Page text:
Cards for Queers: Hallmark, the AFA and you

Well, the LGBTQ community is officially a market sayeth the folks at Hallmark. From the Post-Gazette:

The nation's largest greeting card company is rolling out same-sex wedding cards — featuring two tuxedos, overlapping hearts or intertwined flowers, with best wishes inside. “Two hearts. One promise,” one says.

Hallmark added the cards after California joined Massachusetts as the only U.S. states with legal gay marriage.

The language inside the cards is neutral, with no mention of wedding or marriage, making them also suitable for a commitment ceremony. Hallmark says the move is a response to consumer demand.

“It's our goal to be as relevant as possible to as many people as we can,” Hallmark spokeswoman Sarah Gronberg Kolell said.

In response, the American Family Association is calling for a boycott of Hallmark.  <yawn>.  In response to the boycott, LGBTQ advocates are calling for queer people and our allies to send Hallmark cards to the AFA headquarters.  <chuckle>

For the past 14 years, Pittsburgh's queer and queer-allied folk could buy these same themed cards at a wonderful little gift store called A Pleasant Present in Squirrel Hill. There are cards for every occasion.  Owner Michael Ferraro told me that he carries lines from three vendors … 10% Productions (18 years in business), Vash Designs and Smart Alex.  He has no plans to carry Hallmark cards.

I'm not objecting to Hallmark expanding their card selection. I recognize that being an identifiable “market” is part of the march toward equality.  I also recognize that market forces are vastly different than human rights campaigns so we'll be seeing no “congratulations on your transition” or “bisexuals have twice as much love to give” cards (tongue in cheek or not) from Hallmark or American Greetings anytime soon. 

What bothers me is that every time a local lesbian or gay man plunks down a few bucks at Amy's Hallmark for a gay-themed card, that money goes into the coffers of Amy's Hallmark.  This is not much progress.  Amy's Hallmark isn't going to sell tickets to OUTrageous Bingo, the Lambda Ball or the River cruises — free of charge.  Amy's Hallmark isn't going to post flyers for the upcoming women's dance.  Amy's Hallmark won't purchase an ad in the GLCC newsletter or the PrideGuide.  Amy's Hallmark won't purchase advertising to support local radio programs that are super progressive on gay issues.  Amy's Hallmark isn't going to create employment opportunities for queer youth or donate door prizes to leather themed events. 

Local LGBT owned businesses like A Pleasant Present take our queer dollars and reinvest them back into our community.  These businesses deserve our support in return.  Amy's Hallmark isn't going to provide that service.  They are going to take our money and that's that.  It is the American way.

Should you buy a Hallmark card?  Why not?  But you should at least consider making a trip to Squirrel Hill say one a year to do some queer-shopping.  You can order gift baskets over the phone.  And there's tons and tons of products that are not gay-themed.   If you can drop by to pick up your tickets for an event, you can browse the store and maybe pick up some greetings cards for upcoming occasions — cards from companies that have been targeting our community for a long time.  It is shameful that people would make the trip there and not even be aware that asking staff to stop their revenue generating work to sell you a bingo ticket deserves some payback.  A card.  A trinket for an upcoming birthday.  A mug.  Really, a thank you to the business for supporting your community.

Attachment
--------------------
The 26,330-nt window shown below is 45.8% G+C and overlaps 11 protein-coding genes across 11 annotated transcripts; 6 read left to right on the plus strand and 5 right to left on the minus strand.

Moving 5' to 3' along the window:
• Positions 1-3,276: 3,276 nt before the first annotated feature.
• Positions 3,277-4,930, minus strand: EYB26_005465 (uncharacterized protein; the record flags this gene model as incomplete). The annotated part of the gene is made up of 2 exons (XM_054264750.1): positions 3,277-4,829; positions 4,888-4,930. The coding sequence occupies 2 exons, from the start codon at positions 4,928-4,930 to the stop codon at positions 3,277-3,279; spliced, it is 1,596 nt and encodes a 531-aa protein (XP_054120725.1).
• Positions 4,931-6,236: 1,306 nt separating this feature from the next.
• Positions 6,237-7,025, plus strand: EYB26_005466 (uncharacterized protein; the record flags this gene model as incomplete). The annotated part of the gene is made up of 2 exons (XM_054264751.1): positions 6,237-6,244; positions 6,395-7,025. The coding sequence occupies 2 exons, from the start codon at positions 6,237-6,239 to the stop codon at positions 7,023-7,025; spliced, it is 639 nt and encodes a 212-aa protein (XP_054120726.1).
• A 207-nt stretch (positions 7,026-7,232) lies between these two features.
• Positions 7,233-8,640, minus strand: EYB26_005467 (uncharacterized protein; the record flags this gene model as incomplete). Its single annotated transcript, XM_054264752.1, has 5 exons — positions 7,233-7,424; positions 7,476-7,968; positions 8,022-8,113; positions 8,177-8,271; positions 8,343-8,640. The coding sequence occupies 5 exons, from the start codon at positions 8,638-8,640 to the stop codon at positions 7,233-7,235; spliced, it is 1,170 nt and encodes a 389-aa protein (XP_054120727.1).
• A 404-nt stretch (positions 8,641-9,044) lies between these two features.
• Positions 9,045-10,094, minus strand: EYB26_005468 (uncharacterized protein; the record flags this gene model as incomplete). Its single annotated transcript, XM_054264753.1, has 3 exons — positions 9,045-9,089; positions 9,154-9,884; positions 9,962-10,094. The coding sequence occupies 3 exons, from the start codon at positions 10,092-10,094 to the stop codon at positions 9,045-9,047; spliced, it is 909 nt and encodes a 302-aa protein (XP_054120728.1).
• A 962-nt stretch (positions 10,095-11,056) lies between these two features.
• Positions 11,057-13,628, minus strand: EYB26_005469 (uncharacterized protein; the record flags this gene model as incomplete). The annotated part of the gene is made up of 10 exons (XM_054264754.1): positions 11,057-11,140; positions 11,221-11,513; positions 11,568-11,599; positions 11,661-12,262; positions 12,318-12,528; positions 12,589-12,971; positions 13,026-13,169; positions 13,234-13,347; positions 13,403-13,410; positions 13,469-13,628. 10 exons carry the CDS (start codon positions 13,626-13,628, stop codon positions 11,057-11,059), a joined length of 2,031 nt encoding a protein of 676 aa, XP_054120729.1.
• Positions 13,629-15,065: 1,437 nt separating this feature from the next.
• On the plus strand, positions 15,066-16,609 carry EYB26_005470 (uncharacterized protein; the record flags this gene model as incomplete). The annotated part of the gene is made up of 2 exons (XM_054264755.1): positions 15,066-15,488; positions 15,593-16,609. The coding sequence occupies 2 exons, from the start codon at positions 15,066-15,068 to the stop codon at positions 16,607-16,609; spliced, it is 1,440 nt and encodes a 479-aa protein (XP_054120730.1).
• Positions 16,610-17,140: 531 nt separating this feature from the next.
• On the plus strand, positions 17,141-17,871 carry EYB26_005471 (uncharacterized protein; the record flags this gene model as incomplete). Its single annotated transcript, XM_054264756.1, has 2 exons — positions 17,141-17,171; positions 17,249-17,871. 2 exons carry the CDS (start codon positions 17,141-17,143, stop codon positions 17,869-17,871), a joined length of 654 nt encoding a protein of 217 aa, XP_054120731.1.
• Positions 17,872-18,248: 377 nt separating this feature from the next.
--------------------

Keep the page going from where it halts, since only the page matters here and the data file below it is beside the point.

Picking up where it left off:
The holidays are right around the corner.  I was in A Pleasant Present yesterday purchasing a gift basket for work.  I found a cute little trinket to buy for Ledcat as a gift — a redneck road rage button.  Michael is having a little “pop a ballon” sale so I ended up with 30% off my purchase.  I put two quarters in the meter which I snagged right in front of the store.  I stopped at Starbucks (a sponsor of a work project so that's a little thank you, too) and then I swung by the library.  While I was in A Pleasant Present, I caught up with some local news and met a new friend who made a point to stop by my display at Hot House last night.  I picked up the current issue of Pittsburgh's OUT which is impossible to find on the Northside.  I browsed the postings.  I made a few mental notes of gifts for upcoming birthdays.  I bought an anniversary card.  It was a very sucessful little trip. 

A Pleasant Present is just one example of supporting a queer owned business.  We can't expect our shops, bars, coffeehouses and ice cream parlors to continue going the extra-mile for our community if we don't invest a bit more than an occasional “free refills” Diet Coke in their livelihood.  If Amy's Hallmark and her sister stores see some brisk sales of the gay relationship cards, that will encourage them to expand the line so by all means include them in your choices. 

I would just challenge every person who relies on A Pleasant Present and other local LGBT owned businesses for access to your social activities — spend a little money there to show that you appreciate their support. 


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